“This Morning” Sex Survey 2006: a chance to increase viewing figures, or an example of really unethical journalism? You decide
November 13th, 2006
Last year the UK was rocked by findings that claimed an epidemic of men faking orgasm. Of course, there wasn’t really an epidemic of men faking orgasm at all; it was TV show ‘This Morning’ trying to boost its viewing figures with a sex survey whose data ran counter to all other existing research.
Predictably I blogged about the inaccurate study and pointed out some of the errors with the survey. Specifically these included its disregard for existing evidence, manipulating data for a good headline, not representing the public and having a conflict of interest.
Fat lot of good it did me because today ‘This Morning’ is back with yet another ‘sex survey’. Again it’s being used to launch their ‘sex week’ that is a thinly disguised attempt to boost viewing figures. As with last year my criticisms remain. If you were going to have a week of sex broadcasting surely you’d want to use cutting-edge evidence and a highly qualified and respected expert? It would certainly happen if the show were running cancer, stroke or heart disease week. Not so, though, if the topic is sex.
So what did their ‘survey’ reveal this time around? Well, here’s an excerpt from their website ‘explaining’ the data:
“- An exclusive poll for This Morning revealed that out of 1699 people, one in five (21%) lost their virginity before the age of 16.
- The YouGov survey revealed that women were the most likely offenders. 33% of women, aged between 16-34 years old, confessed to losing their virginity before their 16th birthday, compared to 17% of 16-34 year old men.
- The survey also showed that younger generations of women are sexually active earlier. Nearly half of women (47%) over the age of 35 waited until they were over 18 to lose their virginity, compared to 26% of 18-34 year olds”.
As with last year ‘This Morning’ obviously hadn’t let existing data get in the way of their story angle. Strange, since most other sex research doesn’t indicate that there’s a dramatic change in behaviour, and certainly no reputable sex research would run with phrases such as ‘women were the most likely offenders’ when it comes to sexual behaviour. Also no reputable sex research would leave out crucial information such as how many men or women took part, the age range of participants or details like their sexuality or relationship status
What’s shocking about this case isn’t just the crummy ‘survey’ thrown together for the This Morning programme. It’s the fact that the media are already jumping all over it. By 8am today I’d already had three calls from journalists wanting to cover this ‘shocking new trend’ – all of who were under the impression that this was a government backed study (because the poll was completed by company YouGov). For the record, this is NOT a government-backed study.
However, just this weekend the government launched a major media campaign tackling sexual health for young people – the very group This Morning are claiming to be discussing in their survey and today’s show. In fact representatives from the programme were at the press launch. Has that stopped them running a survey that runs counter to the new UK sexual health campaign? No. Do their findings get in the way of the new campaign and mislead journalists along the way? Seemingly, yes.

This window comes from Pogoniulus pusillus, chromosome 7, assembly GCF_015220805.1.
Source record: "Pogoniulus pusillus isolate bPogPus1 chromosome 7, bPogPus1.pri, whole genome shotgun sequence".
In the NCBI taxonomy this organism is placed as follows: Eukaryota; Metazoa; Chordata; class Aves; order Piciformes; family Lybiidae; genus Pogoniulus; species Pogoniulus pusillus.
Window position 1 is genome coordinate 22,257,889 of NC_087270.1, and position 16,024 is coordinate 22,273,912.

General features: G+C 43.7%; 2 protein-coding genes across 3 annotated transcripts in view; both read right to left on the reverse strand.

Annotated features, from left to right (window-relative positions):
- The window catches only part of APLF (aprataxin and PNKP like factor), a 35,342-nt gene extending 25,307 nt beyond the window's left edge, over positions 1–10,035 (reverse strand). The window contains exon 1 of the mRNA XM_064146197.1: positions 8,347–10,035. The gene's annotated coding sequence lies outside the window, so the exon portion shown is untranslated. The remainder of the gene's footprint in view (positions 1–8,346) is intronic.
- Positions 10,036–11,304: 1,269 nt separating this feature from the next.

The ethics of launching a promotional week in the midst of a health campaign are dodgy to say the least – particularly when you’re claiming something that runs counter to other good sexual health advice. One can question what’s the point in having an expert host your programme if they can’t spot this?
This also begs the question ‘why run a survey?’ Because if you’re running a sex survey on a yearly basis you would have thought the purpose would be to a. ask the same questions as last year and b. indicate if any changes have happened. Not the case with This Morning who have apparently written an entirely different sex survey from last year – something that further indicates a lack of understanding of the method and unethical working practices.
What’s most interesting (or depressing) is the selective way journalists are responding to this story. Recently there’s been quality data first from the Office of National Statistics and latterly a global study published less than a fortnight ago in The Lancet that indicates sexual behaviour is not actually how the media represents it. The press reacted to the ONS study as our deficit in sexual behaviour and the Lancet study, whilst covered, has not apparently sunk into the brains of journalists who’re now happily disregarding it in favour of the This Morning ‘data’. In fact of the journalists I’ve spoken to so far today they all knew about the This Morning survey, but none had heard about The Lancet special issue on sexual/reproductive health. And these are the people trusted to convey sex information to the public.
My attempts so far to persuade journalists if they run with the This Morning survey they’re offering free advertising for a television show and will be presenting misleading data to the public hasn’t had much impact. They’re happy for me to offer the ‘alternative view’ but still seem to want to promote these dodgy data. Again, we have to ask ourselves (and I’ve also asked the journalists concerned) would this happen if the story was about cancer, heart disease or similar?
Over the rest of the week we can expect to see more from This Morning, who no doubt will have plenty more useless information to share with us. However, since we know staff from the programme have now been told their surveys and experts are dodgy, let’s see what happens next year. Because it’s one thing promoting nonsense studies when you perhaps don’t know any better, it’s another thing to continue to do it when you’ve been told it’s unethical. Watch this space.Tweet